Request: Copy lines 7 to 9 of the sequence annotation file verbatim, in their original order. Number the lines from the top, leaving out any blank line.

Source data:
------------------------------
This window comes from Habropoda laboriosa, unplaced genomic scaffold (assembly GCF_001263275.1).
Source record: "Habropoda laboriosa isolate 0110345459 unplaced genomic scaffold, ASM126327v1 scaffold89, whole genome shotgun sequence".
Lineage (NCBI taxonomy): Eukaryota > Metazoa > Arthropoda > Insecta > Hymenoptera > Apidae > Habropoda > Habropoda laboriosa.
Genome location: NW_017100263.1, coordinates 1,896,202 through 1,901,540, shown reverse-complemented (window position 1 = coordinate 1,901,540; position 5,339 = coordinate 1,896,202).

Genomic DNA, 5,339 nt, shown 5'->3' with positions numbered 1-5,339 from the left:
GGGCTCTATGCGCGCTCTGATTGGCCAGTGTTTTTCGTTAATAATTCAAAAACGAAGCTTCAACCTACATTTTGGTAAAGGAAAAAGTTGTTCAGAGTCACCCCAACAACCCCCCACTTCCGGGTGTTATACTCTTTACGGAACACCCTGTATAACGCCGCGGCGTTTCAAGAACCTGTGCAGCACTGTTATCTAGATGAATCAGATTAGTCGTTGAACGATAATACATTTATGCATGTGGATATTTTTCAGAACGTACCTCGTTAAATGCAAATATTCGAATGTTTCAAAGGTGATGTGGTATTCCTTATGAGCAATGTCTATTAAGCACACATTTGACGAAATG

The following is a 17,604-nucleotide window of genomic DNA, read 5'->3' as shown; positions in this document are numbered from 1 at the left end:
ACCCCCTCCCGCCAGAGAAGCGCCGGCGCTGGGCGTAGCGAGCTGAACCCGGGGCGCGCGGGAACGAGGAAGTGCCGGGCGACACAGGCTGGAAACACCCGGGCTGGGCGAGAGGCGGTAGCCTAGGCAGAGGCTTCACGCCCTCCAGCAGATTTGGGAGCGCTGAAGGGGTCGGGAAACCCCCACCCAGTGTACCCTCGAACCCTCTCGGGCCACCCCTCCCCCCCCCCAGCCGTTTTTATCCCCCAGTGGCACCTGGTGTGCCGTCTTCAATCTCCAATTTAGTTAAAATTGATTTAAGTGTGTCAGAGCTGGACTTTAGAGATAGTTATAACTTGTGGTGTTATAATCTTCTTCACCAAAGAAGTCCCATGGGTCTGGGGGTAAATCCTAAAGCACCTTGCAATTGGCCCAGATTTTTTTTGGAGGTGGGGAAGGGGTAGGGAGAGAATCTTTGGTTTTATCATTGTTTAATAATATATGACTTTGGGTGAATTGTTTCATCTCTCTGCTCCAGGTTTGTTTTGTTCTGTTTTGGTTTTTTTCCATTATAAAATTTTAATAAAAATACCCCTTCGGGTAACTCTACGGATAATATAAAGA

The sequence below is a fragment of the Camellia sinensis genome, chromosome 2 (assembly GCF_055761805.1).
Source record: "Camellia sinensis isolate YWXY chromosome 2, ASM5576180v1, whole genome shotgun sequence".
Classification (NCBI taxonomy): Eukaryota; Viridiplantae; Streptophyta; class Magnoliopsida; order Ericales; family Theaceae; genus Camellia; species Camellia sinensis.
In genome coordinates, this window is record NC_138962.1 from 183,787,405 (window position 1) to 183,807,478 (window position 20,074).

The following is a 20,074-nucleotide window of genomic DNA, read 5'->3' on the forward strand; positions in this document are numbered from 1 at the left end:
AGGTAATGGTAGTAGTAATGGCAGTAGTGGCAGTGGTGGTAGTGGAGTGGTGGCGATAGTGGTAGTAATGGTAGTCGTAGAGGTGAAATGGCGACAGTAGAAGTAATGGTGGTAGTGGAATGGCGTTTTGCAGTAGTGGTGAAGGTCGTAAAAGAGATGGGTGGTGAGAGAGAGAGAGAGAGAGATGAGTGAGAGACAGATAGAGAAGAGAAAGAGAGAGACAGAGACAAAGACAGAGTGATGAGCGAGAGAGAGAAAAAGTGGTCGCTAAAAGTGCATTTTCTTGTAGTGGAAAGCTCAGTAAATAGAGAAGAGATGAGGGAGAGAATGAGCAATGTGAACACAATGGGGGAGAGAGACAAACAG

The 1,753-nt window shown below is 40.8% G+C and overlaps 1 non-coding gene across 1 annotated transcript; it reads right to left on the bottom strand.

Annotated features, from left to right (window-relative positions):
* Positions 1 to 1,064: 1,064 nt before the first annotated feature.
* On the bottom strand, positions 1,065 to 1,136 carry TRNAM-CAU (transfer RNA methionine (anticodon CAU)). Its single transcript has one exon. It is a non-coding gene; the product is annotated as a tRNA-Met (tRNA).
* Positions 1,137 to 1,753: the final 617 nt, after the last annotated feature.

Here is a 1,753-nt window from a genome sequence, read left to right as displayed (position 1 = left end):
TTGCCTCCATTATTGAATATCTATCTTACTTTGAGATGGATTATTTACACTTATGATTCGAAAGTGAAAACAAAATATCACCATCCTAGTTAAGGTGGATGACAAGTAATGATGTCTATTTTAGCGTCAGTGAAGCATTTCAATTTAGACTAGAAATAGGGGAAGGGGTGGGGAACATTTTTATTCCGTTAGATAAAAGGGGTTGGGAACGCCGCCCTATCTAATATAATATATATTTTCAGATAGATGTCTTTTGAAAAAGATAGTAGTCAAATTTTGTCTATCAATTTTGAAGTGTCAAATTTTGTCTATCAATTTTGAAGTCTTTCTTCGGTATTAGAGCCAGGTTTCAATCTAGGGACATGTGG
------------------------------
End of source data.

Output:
The following is a 17,604-nucleotide window of genomic DNA, read 5'->3' as shown; positions in this document are numbered from 1 at the left end:
ACCCCCTCCCGCCAGAGAAGCGCCGGCGCTGGGCGTAGCGAGCTGAACCCGGGGCGCGCGGGAACGAGGAAGTGCCGGGCGACACAGGCTGGAAACACCCGGGCTGGGCGAGAGGCGGTAGCCTAGGCAGAGGCTTCACGCCCTCCAGCAGATTTGGGAGCGCTGAAGGGGTCGGGAAACCCCCACCCAGTGTACCCTCGAACCCTCTCGGGCCACCCCTCCCCCCCCCCAGCCGTTTTTATCCCCCAGTGGCACCTGGTGTGCCGTCTTCAATCTCCAATTTAGTTAAAATTGATTTAAGTGTGTCAGAGCTGGACTTTAGAGATAGTTATAACTTGTGGTGTTATAATCTTCTTCACCAAAGAAGTCCCATGGGTCTGGGGGTAAATCCTAAAGCACCTTGCAATTGGCCCAGATTTTTTTTGGAGGTGGGGAAGGGGTAGGGAGAGAATCTTTGGTTTTATCATTGTTTAATAATATATGACTTTGGGTGAATTGTTTCATCTCTCTGCTCCAGGTTTGTTTTGTTCTGTTTTGGTTTTTTTCCATTATAAAATTTTAATAAAAATACCCCTTCGGGTAACTCTACGGATAATATAAAGA

The sequence below is a fragment of the Camellia sinensis genome, chromosome 2 (assembly GCF_055761805.1).